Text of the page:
"A warrior is a hunter. He calculates everything. That's control. Once his calculations are over, he acts. He lets go. That's abandon. A warrior is not a leaf at the mercy of the wind. No one can push him; no one can make him do things against himself or against his better judgment. A warrior is tuned to survive, and he survives in the best of all possible fashions." ― Carlos Castaneda

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Re: Sorcery, the journey of return. [Re: Huehuecoyotl]
    #6925921 - 05/16/07 05:11 PM (17 years, 2 months ago)

What?  You mean we agree, as usual.  How boring.  :wink:

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Re: Sorcery, the journey of return. [Re: Veritas]
    #6927380 - 05/16/07 10:32 PM (17 years, 2 months ago)

Quote:

Icelander said:
According to Carlos Castaneda's Don Juan anyway, there was a time according to him that humans possessed silent knowledge. Knowing without thinking. He called it seeing. When mankind began his self reflection he kicked himself out of Eden so to speak.



Yep evolution's a bitch :crazy2:. The period of silent knowledge sounds to me like the period when humans didn't have language, the period when there was no internal dialoge, the period when we unintillegent.

Quote:

Icelander said:The path of Sorcery then is a way of returning to silent knowledge by dethroning self-importance as our primary way of relating to our experience.




Im going to side with Veritas here and say de-evolving and obsessive thinking aren't necesary, that it is in front not behind where we should look. I do agree that the ego must be kept in check, but that is what we have that wonderful internal dialogue for. I know am just an animal here but dethroning self-importance? Now i have to side with Ayn Rand and disagree with that. Dethroning my self-importance would extinguish the fire inside. Just sit back and kill motivation?

Quote:

Icelander said:Once obsessive thinking about ourselves is reduced or stopped for a time then we again experience silent awareness and are guided by a clear channel of intuition.




Whether it sounds like it or not, I DO understand where you are coming from, I do know the type of thinking/people you are talking about. We must keep ourselves in check by whichever technique we prefer.

Quote:

Veritas said:
The new brain will be in the driver's seat, whether we dream of steering with the old brain or not.  The question is, will that driver be clutching the wheel, overcome by Road Rage, drinking coffee and eating a sandwich while talking on the cell phone, or will that driver be calmly cruising through everyday life?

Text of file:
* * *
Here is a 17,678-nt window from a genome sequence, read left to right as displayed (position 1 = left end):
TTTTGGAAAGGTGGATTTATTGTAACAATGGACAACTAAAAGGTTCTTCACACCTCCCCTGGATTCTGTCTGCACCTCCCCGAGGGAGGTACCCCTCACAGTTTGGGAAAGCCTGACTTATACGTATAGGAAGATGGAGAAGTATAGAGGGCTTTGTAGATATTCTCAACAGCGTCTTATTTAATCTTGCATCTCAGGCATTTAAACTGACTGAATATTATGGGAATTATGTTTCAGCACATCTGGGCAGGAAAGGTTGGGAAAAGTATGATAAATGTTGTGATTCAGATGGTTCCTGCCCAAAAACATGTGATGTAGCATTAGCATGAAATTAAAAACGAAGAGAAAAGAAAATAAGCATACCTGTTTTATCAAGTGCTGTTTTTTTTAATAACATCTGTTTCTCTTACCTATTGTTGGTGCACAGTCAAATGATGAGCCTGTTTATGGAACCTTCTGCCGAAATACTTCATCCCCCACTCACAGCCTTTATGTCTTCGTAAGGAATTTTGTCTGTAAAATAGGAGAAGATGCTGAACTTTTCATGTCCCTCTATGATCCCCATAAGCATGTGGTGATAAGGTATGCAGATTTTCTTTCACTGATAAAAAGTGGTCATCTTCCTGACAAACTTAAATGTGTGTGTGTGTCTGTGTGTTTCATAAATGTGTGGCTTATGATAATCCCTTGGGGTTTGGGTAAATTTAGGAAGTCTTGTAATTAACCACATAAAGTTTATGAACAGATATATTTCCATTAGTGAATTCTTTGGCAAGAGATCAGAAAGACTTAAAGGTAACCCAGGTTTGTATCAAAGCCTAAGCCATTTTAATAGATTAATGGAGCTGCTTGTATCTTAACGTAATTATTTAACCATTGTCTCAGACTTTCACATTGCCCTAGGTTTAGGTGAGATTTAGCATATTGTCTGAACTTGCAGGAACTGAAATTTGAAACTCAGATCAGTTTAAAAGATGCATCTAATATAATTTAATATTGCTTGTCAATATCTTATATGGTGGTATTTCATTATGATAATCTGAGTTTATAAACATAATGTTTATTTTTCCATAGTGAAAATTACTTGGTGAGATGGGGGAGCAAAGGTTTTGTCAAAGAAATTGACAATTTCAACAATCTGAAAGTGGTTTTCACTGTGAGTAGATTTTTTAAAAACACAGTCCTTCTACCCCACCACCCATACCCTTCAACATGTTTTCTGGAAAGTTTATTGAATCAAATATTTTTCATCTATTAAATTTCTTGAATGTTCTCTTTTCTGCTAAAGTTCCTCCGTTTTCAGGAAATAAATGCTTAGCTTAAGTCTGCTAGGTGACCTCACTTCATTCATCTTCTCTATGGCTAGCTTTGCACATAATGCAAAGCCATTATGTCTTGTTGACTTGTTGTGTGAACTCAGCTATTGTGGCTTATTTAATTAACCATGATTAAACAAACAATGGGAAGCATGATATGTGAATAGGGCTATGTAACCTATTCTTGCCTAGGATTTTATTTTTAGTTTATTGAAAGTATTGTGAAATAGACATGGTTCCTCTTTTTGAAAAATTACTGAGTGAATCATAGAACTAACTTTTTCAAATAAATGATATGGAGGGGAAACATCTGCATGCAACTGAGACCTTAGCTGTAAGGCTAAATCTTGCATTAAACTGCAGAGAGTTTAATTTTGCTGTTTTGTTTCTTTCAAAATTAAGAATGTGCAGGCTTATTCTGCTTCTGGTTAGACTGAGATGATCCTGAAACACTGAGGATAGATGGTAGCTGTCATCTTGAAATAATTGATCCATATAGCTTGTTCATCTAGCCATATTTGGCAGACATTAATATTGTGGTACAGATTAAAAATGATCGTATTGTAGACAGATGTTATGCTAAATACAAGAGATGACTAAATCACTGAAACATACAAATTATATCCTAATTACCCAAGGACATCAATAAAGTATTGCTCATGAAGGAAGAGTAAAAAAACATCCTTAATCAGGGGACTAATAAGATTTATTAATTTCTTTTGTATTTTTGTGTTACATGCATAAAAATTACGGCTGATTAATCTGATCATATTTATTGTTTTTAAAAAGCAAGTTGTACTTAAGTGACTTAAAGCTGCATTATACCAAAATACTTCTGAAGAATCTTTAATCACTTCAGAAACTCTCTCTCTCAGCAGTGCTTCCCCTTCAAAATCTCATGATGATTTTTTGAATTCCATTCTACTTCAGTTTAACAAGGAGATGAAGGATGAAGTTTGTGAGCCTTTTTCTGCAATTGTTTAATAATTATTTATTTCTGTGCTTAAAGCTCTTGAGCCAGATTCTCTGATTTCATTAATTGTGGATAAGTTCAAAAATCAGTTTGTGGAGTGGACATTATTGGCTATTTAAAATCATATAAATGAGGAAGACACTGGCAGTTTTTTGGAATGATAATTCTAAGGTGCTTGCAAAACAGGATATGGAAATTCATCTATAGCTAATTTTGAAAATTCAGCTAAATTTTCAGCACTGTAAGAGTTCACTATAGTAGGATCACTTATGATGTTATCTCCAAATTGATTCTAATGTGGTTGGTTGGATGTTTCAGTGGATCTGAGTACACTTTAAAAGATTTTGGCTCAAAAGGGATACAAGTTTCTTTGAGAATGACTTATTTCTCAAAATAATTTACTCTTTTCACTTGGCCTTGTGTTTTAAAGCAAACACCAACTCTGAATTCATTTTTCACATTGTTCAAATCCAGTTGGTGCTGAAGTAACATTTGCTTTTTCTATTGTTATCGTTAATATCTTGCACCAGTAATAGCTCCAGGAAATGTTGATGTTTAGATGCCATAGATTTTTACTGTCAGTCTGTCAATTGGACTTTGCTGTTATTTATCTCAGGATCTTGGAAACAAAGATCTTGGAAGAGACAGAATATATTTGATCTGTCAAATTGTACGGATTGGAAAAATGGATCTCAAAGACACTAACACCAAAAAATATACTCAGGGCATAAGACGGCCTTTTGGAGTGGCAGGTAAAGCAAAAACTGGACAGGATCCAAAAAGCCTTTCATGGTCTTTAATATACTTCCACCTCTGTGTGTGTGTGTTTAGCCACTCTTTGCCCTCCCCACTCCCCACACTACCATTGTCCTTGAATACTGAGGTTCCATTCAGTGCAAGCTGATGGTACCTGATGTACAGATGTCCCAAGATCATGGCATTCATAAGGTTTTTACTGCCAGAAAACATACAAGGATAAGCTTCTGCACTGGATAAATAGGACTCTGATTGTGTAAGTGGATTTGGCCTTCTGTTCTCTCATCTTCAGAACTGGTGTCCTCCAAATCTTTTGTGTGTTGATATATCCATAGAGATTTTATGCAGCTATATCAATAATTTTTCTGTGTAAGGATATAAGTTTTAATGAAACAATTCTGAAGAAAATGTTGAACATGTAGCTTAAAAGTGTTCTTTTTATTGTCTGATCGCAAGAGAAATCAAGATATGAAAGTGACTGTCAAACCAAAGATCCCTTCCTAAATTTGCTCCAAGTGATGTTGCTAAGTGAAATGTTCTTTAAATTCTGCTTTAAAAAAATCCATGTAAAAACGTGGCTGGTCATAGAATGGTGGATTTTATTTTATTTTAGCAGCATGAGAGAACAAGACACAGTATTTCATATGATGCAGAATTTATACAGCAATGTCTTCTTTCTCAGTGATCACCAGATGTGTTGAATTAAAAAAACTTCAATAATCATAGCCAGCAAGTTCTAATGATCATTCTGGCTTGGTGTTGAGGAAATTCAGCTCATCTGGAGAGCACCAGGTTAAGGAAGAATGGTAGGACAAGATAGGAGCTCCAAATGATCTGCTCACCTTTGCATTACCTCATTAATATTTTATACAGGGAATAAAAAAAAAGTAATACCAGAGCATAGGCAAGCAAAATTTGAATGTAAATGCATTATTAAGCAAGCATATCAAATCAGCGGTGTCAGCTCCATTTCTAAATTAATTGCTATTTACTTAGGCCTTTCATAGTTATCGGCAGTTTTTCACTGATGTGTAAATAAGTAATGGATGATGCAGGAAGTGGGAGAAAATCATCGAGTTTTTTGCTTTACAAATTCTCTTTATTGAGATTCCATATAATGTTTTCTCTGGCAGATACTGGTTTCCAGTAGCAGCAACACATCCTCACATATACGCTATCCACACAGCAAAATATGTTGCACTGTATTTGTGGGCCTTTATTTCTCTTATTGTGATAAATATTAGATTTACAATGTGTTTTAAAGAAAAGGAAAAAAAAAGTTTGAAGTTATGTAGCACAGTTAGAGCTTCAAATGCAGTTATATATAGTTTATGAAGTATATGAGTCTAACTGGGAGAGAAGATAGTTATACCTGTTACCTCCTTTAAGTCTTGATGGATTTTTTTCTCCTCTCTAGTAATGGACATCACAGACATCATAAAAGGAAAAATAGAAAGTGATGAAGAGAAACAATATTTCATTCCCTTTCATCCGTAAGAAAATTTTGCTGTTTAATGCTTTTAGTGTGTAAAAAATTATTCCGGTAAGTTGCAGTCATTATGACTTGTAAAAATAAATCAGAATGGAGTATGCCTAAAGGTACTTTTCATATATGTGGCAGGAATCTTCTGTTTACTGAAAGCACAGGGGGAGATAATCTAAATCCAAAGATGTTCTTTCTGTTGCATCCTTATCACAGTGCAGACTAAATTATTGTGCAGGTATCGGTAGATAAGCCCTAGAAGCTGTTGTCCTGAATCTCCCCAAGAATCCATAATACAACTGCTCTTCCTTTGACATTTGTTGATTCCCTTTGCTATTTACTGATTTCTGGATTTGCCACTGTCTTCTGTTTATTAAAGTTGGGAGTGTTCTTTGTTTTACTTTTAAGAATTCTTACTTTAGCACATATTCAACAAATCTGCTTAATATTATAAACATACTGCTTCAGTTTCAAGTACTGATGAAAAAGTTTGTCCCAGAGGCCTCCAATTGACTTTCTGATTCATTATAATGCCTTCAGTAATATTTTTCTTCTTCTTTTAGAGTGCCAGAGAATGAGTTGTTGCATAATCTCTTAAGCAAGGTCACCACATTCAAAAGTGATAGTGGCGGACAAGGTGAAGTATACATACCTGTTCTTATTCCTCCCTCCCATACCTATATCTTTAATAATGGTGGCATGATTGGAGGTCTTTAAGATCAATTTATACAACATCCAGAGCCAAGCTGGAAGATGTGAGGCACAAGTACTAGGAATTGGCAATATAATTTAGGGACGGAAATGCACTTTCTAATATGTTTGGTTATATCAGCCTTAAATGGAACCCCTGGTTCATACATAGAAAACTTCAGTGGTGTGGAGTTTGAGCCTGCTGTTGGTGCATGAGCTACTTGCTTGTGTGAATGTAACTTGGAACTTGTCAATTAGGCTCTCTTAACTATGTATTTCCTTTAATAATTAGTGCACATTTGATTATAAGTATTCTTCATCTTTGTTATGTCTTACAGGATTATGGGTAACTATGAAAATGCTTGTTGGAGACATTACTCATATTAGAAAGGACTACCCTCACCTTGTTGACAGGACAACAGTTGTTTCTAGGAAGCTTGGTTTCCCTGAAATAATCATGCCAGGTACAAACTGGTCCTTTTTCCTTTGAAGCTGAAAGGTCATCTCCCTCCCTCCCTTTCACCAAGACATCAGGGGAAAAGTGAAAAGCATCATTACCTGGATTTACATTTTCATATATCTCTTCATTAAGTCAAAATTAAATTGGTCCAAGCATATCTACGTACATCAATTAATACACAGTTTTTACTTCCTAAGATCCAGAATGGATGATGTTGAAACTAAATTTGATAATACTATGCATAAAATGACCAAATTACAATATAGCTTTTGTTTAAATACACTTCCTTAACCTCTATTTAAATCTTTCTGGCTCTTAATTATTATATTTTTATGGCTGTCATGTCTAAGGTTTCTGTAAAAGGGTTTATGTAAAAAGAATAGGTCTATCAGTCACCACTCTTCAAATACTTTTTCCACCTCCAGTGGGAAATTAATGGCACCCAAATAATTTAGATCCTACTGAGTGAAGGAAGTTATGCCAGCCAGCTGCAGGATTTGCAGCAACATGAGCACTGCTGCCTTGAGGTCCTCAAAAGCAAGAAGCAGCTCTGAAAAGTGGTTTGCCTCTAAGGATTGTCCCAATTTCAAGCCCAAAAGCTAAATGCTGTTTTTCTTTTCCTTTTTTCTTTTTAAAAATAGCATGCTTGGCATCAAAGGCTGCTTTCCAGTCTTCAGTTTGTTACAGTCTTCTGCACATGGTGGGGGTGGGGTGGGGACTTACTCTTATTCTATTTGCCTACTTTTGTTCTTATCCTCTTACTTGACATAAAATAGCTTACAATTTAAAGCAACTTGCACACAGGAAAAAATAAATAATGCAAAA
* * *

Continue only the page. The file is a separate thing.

:thumbup:

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Re: Sorcery, the journey of return. [Re: Icelander]
    #6928509 - 05/17/07 03:42 AM (17 years, 2 months ago)

:karatechop: thanks for the info!!! really tho


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Re: Sorcery, the journey of return. [Re: LosAngelesGraff]
    #6928842 - 05/17/07 07:25 AM (17 years, 2 months ago)

blah, i should have read more thoroughly :crazy:

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Re: Sorcery, the journey of return. [Re: Veritas]
    #6929942 - 05/17/07 12:05 PM (17 years, 2 months ago)

The collective consciousness gives ideas to the individual. The chronological life is a conscious thought as well.
1913: Watson said that the subject matter of psychology should be behavior, not consciousness and gives allegations that consciousness is a hangover from our superstitious pre-scientific past, akin to belief in witchcraft. 1971 Skinner: in ‘Beyond freedom and dignity’, extends the work done with monkeys into the human realm; a deterministic denial of freedom in the post existentialist pre internet age. As Pavlov goes so is the power of rejection as we find new ways to describe its path to the genetic core. Casuistic anomalies find the way to reality. So there is The teachings of Don Juan followed by a Different Reality and The Clan of the Cave Bear followed by Valley of the horses by Auel. Agreement? According to sophism the truth is just a matter of votes / (therefore) the idea of magic is all-powerful. Said the millions.


--------------------
Wave.
'And for this reason repentance (metanoia) is an elevating means. For he who feels impatience with the circunstances in which he finds himself, devises means of escape.
  Now the chief thing in purification is the will. For then both deeds and words lend a helping hand. But, when the will is absent, the whole purificatory discipline of initiation is...'